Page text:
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Molecular clues to isometric loading’s impact on tendon injury healing

Tendinopathy is one of the most common musculoskeletal diseases among people who are physically active. Marked by a painful and low functioning tendon, this condition is especially prevalent in the patellar or knee-cap tendons of athletes like elite volleyball and basketball players, where over one-third of players are affected. Interestingly, mechanical loading is both a cause of and treatment for tendinopathy. To investigate this conundrum, Alliance Agility Project awardees Keith Baar, Danielle Steffen, and Michael Mienaltowski use a rodent model of tendinopathy to explore whether isometric or dynamic loading exercises lead to healing and why. 

Though previous studies have used the rodent model of tendinopathy used in this study, it was unknown whether the molecular signature of the model matched that of human tendinopathies. Baar and his team addressed that limitation, demonstrating changes in gene expression that were characteristic of those seen in humans. Notably, in both rats and humans there were decreases in mitochondrial genes, increases in extracellular matrix genes (important for structure), and increases in fibroblast genes (related to wound repair) in the injured tendon.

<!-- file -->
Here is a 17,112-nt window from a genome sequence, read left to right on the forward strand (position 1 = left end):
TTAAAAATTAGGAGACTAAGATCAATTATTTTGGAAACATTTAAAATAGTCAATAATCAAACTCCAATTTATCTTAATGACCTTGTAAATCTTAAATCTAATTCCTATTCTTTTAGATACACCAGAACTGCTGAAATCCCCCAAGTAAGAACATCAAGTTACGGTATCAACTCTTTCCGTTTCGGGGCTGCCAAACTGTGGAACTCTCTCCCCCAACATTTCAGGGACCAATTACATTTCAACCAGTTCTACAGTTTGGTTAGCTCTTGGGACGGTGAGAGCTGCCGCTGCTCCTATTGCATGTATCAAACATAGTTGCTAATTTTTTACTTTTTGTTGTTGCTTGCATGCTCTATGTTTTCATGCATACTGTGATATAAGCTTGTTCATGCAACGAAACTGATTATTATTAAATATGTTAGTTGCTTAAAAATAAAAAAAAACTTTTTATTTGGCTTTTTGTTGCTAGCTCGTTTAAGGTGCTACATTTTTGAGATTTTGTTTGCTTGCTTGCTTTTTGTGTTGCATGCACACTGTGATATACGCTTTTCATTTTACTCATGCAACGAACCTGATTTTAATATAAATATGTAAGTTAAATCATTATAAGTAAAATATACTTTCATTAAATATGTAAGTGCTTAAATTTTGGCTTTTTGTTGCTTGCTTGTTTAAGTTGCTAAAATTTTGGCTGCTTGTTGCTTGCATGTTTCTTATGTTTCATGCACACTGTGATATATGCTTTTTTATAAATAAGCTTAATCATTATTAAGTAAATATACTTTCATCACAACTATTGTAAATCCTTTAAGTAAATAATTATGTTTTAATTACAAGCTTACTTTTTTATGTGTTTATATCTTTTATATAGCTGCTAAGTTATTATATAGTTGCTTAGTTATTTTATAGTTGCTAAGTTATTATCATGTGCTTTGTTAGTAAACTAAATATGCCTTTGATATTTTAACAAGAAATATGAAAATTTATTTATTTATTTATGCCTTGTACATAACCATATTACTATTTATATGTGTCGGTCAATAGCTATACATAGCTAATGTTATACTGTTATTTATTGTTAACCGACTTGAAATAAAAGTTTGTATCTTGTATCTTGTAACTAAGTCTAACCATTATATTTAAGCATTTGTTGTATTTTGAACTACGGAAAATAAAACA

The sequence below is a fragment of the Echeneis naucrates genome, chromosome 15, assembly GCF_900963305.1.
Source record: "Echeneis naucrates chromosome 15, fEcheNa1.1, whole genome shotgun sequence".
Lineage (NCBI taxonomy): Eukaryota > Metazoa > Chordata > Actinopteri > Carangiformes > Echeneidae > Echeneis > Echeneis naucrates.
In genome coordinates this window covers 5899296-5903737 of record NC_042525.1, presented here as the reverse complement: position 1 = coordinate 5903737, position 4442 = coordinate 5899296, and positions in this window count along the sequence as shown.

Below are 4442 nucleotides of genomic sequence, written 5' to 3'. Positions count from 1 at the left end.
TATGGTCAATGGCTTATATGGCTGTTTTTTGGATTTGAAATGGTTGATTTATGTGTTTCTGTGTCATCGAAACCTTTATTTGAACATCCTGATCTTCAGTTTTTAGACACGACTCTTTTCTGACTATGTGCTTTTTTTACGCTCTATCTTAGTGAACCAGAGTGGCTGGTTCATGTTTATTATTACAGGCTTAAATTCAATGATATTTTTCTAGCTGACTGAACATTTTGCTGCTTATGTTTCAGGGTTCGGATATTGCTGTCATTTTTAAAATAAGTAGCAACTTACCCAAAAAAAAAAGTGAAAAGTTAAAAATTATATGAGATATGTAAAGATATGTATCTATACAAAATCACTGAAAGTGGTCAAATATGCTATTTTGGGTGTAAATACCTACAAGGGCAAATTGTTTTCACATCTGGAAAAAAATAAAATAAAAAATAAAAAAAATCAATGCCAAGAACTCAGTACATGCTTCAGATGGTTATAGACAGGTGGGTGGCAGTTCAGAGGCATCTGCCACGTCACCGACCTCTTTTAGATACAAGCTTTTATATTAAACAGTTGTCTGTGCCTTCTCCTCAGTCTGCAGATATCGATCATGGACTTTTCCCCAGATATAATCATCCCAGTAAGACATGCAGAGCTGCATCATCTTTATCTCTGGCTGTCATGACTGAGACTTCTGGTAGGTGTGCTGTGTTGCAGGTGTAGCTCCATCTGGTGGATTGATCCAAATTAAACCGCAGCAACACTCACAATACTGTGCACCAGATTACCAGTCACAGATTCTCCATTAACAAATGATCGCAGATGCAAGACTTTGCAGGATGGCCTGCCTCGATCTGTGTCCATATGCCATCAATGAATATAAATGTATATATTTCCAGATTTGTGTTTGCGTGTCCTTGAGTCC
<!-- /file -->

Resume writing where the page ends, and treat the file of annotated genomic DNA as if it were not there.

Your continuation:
The researchers then examined the injured animals’ tendons undergoing two common types of loading. Tendons act like springs, storing and releasing energy to enable movement.  Animals’ tendons either underwent fewer but longer isometric loadings (four repetitions of 30 second contractions), or a dynamic loading pattern with a high repetition of short loadings (360 one-second contractions). Animals in the isometric condition had increases in factors involved in developing tendon, namely scleraxis and type 1 collagen, versus those loaded dynamically, where factors involved in scarring were increased. The researchers hypothesize that the longer hold times enabled the isometric load to overcome the protective stress-shielding of the injured region and activate the cells within the scarred tendon to stimulate healing. 

These results lend a molecular understanding to a case study in a professional basketball player (Baar et al., 2019) where the treatment approach, which included repetitions of 30-second isometric contractions with two minutes of rest, led to decreased pain, improved performance, and healing of the tendon, as confirmed with an MRI. Baar and his lab are now working to optimize an isometric loading protocol for patellar tendinopathy to create a targeted loading protocol to improve healing. Baar will also be continuing his efforts in regenerative rehabilitation through his Alliance Agility Project to determine the effect of orthobiologic delivery on the functional regeneration of tendon. 

Read the full scientific article from Matrix Biology

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